Similar to how Brother Billy grips his sister Emily during the show’s wondrous skating act, Base Entertainment is not letting go of “Absinthe.”
The show’s co-producers have succeeded in at least extending their attempt to halt the production from moving out of the Spiegeltent at Caesars Palace’s Roman Plaza to the Rose. Rabbit. Lie. theater at the Cosmopolitan. Issued Tuesday was a ruling by U.S. District Judge James Mahan, stating it has granted Base’s motion to move its lawsuit against Spiegelworld founder and “Absinthe” co-producer Ross Mollison to Clark County District Court. No new court date has yet been set.
Previously, Mollison and Spiegelworld have prevailed at the federal level in U.S. District Court. Base has argued, successfully, that the case should be heard in the state jurisdiction, given that the show is staged in this state – in Las Vegas.
What the new ruling does is effectively clear a path for Base to once more present its case to stop “Absinthe” from moving to the Cosmopolitan. Such a move would end the production partnership between Base and Spiegelworld, which has been dicey yet profitable given “Absinthe’s” capacity to sell out nearly every show at Caesars. The production opened on the Strip in the spring of 2011.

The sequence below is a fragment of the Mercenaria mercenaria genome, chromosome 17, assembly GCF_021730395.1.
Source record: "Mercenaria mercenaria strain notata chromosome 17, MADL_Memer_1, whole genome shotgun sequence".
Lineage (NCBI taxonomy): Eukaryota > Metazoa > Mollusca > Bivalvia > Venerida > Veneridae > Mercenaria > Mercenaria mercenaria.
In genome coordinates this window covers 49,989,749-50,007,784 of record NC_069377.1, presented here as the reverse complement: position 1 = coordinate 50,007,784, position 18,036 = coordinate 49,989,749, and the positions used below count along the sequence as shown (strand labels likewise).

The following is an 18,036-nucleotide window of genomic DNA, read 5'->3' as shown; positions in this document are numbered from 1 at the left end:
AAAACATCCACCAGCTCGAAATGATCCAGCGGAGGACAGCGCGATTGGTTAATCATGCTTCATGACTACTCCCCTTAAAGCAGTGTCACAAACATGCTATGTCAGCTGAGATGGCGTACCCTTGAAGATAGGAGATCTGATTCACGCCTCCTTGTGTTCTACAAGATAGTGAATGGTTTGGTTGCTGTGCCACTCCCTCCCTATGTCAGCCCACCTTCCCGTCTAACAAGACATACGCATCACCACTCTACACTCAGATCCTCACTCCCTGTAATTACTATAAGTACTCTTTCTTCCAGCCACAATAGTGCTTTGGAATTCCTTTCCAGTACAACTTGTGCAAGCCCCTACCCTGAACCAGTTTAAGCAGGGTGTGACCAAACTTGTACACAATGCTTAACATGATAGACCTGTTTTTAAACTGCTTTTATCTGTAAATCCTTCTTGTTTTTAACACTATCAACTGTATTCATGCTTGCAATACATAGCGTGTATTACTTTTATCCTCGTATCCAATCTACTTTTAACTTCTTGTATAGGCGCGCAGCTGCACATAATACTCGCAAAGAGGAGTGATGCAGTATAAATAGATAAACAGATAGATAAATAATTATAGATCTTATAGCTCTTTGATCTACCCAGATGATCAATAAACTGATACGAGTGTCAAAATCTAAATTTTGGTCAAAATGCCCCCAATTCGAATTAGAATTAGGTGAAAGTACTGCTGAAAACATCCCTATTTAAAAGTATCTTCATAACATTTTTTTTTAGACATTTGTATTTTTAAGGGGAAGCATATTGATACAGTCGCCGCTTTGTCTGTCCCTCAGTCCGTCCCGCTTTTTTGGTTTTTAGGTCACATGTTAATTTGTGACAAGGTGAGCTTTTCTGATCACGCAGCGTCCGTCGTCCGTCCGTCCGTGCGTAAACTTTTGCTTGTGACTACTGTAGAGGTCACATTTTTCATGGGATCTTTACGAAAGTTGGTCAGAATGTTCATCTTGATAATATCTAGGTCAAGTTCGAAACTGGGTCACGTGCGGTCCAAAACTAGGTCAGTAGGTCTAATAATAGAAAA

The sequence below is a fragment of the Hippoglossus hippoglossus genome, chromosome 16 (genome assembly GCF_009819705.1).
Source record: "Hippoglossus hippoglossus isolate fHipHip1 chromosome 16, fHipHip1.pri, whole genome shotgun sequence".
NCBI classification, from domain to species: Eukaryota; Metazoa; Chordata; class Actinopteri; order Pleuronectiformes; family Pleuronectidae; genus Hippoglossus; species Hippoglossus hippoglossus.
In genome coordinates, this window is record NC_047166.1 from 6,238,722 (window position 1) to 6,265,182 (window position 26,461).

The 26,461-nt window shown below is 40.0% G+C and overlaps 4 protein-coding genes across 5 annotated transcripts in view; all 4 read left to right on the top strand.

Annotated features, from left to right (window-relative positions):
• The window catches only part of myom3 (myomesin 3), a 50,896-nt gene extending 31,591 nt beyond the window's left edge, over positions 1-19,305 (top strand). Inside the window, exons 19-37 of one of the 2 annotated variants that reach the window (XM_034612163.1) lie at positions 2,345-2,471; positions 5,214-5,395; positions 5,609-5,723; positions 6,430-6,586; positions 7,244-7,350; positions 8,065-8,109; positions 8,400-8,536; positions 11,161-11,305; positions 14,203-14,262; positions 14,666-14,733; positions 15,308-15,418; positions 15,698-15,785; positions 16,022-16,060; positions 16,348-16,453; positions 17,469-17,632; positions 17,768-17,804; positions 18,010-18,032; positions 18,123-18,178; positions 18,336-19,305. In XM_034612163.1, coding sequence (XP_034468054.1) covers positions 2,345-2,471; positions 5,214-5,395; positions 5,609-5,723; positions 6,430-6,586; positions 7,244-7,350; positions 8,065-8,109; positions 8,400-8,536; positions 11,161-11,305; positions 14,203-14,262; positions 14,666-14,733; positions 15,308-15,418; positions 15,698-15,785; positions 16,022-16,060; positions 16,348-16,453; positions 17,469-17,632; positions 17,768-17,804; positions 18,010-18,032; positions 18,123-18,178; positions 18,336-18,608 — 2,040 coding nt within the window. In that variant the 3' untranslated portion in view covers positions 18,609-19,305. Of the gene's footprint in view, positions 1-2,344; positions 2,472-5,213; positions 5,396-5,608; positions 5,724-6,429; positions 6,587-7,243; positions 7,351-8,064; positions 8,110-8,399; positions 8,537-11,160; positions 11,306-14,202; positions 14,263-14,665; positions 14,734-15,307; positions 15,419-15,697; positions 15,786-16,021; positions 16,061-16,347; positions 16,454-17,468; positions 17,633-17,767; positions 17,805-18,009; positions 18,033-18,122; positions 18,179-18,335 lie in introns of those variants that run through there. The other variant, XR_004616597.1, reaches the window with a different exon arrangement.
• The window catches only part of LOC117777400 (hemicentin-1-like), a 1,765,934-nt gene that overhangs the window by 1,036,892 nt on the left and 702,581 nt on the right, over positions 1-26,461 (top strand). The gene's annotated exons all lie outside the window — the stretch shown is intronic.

To refresh: On Aug. 9, Spiegelworld and the Cosmopolitan issued a joint statement stating “Absinthe” would move to the ballroom at Rose. Rabbit. Lie. after the show closes at Caesars on Oct. 21. That’s when the lease between Base, Spiegelworld and Caesars Entertainment expires.
In a decision that dates to December, Spiegelworld has opted not to extend that lease and move the show to a new hotel. Base’s position is the lease renewal at Caesars is an “automatic rollover” through 2018, and Spiegelworld has no legal right to move the show without the authorization of its co-producers.
Since May 2015, Base and Spiegelworld have parried in court over box-office operations and revenues, with Spiegelworld claiming it is owed more profits than it has received during its partnership with Base in Las Vegas. Base has countered that the revenues in question are from previous Base productions (such as those staged at Planet Hollywood Showroom and the old Planet Hollywood Theater for the Performing Arts) dating several years — before “Absinthe” was ever planned for the Strip.
Base also contends Spiegelworld has actually exceeded its stated operating budget to cover the costs of the show, reportedly using operating money to pay royalties to the characters Gazillionaire and Penny Pibbets. This is of concern to Base, which is the majority equity investor in the show; Spiegelworld owns the intellectual property rights.
Other than referring to the latest ruling, Base officials have offered no further comment on the case. Same with Mollison and reps at the Cosmopolitan. At the moment, “Absinthe” is still planning to move, but it’s not going to do so without a fight. Or, more of one.
John Katsilometes’ column runs Saturday, Sunday, Tuesday and Thursday and Fridays in Neon. Contact him at email@example.com. Follow him on Twitter: @johnnykats